Thanks Bob. It is useful to remember that the Antarctic Peninsula projects into the Drake Passage and that the latter has existed as a deep water passage allowing a powerful southern circumpolar current for only the last 34 – 30 Ma. The Drake Passage opening was clearly the trigger for the abrupt Eocene–Oligocene climate deterioration and the growth of extensive Antarctic ice sheets without any need whatsoever to invoke a mysterious reduction in atmospheric CO2. It is highly likely that prior to that event, driving forces for global climate homeostasis were far weaker (than they now are). This invalidates the currently fashionable attempts by the CAGW lobby to scare us with the earlier Paleocene-Eocene Thermal Maximum (PETM) at 56 Ma.

Geoff Alder

Back to the radiant heat theme and presumed surface emissivity from the camp structures impinging on the weather station, (which undoubtedly will be comfortably heated) an infrared image of the encampment would be most enlightening.

Bill

Depending on the time resolution of the proxies (ice cores here), it may actually be hard to say if the rate of temp. rise is unprecedented or not. I’m pretty sure we have not had good thermometer coverage in this region for hundreds of years.
Certainly the maximum temp.’s in the last 15,000 years have been 1.3 to 6 degrees higher!
If they wanted to insure that there is no effect of radiant heat on the temp. probe it really should be at least 20 yards from the houses and upwind if there is a prevailing wind direction. And if many of the other temp. probes are in the island chain, they are obviously influenced strongly by ocean current temperatures which is something that Antarctic researchers freely admit but sometimes do not go out of their way to emphasize.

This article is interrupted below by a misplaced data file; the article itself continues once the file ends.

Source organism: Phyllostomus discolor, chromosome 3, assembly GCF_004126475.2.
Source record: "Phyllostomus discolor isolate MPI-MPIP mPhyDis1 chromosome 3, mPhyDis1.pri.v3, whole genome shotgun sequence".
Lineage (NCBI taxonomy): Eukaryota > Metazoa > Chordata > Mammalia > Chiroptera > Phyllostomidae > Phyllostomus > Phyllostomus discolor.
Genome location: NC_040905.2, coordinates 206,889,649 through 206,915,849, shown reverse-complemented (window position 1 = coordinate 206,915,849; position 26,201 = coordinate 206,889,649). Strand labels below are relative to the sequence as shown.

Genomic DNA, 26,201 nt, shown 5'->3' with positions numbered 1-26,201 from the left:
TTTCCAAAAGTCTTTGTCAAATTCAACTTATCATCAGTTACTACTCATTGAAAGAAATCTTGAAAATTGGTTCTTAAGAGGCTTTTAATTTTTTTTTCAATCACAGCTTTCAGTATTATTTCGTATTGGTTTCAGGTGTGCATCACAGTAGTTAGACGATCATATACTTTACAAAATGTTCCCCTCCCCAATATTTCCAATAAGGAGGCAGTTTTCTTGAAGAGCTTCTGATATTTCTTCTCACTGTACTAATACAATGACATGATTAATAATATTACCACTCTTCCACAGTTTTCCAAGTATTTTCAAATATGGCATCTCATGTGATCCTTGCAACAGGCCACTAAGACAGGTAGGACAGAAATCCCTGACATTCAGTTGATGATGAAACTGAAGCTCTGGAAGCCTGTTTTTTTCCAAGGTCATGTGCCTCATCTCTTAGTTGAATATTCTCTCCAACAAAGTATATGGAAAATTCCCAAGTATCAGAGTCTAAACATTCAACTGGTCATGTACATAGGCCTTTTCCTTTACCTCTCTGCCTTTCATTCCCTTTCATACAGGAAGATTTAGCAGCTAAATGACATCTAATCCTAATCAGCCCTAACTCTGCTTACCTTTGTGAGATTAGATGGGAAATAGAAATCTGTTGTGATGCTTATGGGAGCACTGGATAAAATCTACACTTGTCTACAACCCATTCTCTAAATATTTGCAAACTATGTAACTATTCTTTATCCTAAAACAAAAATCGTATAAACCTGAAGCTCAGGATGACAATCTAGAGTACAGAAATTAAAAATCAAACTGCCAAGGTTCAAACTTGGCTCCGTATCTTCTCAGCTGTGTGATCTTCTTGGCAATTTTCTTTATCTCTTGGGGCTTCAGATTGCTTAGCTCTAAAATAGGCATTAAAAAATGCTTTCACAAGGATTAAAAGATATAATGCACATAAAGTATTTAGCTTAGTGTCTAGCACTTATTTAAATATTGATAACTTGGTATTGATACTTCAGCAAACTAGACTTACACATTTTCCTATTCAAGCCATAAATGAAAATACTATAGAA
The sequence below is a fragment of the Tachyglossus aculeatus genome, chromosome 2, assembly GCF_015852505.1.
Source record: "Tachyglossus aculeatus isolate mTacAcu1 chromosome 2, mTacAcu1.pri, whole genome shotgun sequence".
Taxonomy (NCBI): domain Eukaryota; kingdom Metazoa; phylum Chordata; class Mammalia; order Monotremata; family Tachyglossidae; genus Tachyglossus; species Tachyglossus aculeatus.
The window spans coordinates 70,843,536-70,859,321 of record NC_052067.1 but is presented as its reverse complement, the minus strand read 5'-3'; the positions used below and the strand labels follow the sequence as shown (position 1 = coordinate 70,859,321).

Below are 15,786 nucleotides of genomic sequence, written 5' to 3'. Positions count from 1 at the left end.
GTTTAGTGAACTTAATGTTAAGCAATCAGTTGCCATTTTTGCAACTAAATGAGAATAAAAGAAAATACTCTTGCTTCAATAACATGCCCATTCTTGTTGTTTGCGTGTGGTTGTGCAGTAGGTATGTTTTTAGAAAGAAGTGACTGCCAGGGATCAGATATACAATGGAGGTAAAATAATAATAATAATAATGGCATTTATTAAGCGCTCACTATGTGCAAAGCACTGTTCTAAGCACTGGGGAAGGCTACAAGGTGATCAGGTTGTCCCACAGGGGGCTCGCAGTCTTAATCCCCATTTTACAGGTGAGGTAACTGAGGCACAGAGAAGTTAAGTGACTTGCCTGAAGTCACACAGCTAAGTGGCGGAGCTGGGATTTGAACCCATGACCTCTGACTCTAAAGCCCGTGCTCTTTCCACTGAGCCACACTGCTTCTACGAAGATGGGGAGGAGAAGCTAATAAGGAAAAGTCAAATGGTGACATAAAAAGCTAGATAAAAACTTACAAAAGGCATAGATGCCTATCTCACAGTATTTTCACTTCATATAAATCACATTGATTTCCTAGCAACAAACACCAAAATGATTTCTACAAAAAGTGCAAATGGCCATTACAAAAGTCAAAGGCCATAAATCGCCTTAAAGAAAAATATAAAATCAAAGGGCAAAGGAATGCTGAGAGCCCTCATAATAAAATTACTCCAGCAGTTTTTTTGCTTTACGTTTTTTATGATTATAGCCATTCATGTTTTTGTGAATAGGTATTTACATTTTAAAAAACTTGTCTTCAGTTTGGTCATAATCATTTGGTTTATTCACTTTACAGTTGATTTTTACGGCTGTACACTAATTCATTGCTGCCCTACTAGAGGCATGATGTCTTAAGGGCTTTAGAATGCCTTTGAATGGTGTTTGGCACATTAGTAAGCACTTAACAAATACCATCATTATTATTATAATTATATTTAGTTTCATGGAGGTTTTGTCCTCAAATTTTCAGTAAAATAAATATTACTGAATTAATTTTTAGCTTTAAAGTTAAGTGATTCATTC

I would like to see their data. Some of their findings tend to confirm what I have observed in analyzing isotope depletion data from ice cores. slides 44 to 51 at http://www.kidswincom.net/climate.pdf. I do not agree that the warming rate in the last 100 years is unprecedented and I doubt that the word is even used in their paper.

Charles Colenaty

Reading the exerts from this article made me wonder about what has happened with the Andrill project results- This 60 million dollar project drilled down from the Ross Ice Shelf to material dating to the start of the present glacial periods, which showed that the Ross Ice Shelf had collapsed 25 or 26 times. Then drilling went beyond to materials predating the glaciation to the end period of the prior glaciation period. The latest from Google was that the University of Nebraska was just now shipping out a 2 billion dollar drill for the new Andrill project which will start next year. NSF is providing another billion to cover the first two years of the project.
http://www.dailynebraskan.com/mobile/news/unl-built-andrill-voyages-to-antarctica-1.2751637#.UDYbBCJcS1s

kadaka (KD Knoebel)

From Ian W on August 23, 2012 at 5:09 am:

(…) Yet NASA goes back and adjusts temperatures taken by professional meteorological observers in the 1940′s by more than 0.3°C. (…)

I’ve started to try to understand the Time of Observation (TOBs) adjustments made by NOAA-NCDC to the USHCN numbers, been comparing the “raw” and “TOBs-only adjusted” monthly records. If NASA-GISS is only adjusting around 0.3°C, they’re on the low end for finagling. And that’s just looking at TOBs.
If I ever understand that adjustment, then I’ll consider looking at the others. I wouldn’t be surprised if there was a “Hg purity” adjustment snuck in somewhere, which will be argued as needed since mercury way back then was less pure, causing it to expand more, thus it’s justified to cool the past another 0.1°F or so.